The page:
After Vivian Beachum mistook anti-fungal solution for contact lens drops, her first conversation at Dallas-based Parkland Memorial Hospital's emergency room wasn't with a nurse.
A computer asked her where she hurt.
Instead of standing in linesometimes for hoursjust to explain their symptoms at one of the nation's busiest emergency rooms, 806-bed Parkland's patients now type their woes into a computer at one of three automated check-in kiosks. The idea is to keep sick folks from having to stand while waiting, and to more quickly reach patients who might not look sick but whose illness demands immediate attention.
While similar machines are popping up nationally to check in patients at medical clinics, Parkland officials said they believe they are among the first to have a system in a hospital emergency room. A donation through the University of Texas' Southwestern Medical School paid for the $50,000 project.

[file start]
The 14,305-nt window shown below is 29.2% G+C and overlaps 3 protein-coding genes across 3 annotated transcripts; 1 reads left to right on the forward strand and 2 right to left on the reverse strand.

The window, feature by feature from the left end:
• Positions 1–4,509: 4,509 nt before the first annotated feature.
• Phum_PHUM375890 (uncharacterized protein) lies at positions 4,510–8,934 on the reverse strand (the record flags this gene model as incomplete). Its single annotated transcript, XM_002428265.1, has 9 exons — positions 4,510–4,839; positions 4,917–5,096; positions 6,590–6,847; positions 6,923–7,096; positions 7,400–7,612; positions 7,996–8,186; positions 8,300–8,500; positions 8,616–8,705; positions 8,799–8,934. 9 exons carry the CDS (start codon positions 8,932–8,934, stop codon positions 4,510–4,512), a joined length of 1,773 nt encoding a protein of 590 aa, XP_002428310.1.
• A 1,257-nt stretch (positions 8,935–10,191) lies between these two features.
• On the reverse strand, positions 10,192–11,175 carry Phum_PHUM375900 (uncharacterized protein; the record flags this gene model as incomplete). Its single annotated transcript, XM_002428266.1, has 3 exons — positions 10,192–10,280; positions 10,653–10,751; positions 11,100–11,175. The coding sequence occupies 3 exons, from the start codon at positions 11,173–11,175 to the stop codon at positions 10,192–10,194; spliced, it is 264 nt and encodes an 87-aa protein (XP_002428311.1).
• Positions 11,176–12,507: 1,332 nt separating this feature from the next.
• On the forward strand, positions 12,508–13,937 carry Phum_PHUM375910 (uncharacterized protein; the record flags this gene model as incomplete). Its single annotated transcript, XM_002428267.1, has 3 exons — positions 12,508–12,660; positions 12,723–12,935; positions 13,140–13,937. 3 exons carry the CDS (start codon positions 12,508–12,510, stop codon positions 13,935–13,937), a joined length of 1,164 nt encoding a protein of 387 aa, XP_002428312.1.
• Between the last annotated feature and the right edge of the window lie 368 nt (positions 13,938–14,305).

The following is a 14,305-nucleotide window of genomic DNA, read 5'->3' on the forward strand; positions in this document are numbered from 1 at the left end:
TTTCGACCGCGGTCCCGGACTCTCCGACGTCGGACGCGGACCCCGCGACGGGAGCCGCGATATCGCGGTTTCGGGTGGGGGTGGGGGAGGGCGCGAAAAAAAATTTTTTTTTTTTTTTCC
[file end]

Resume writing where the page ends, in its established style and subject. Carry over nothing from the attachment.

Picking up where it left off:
The kiosks went up just two weeks ago, and kinks are still being worked out. Because of the people served at the public hospitalincluding a large indigent populationthe technology can present challenges. The machines look and operate a lot like automated check-in kiosks at the airport.
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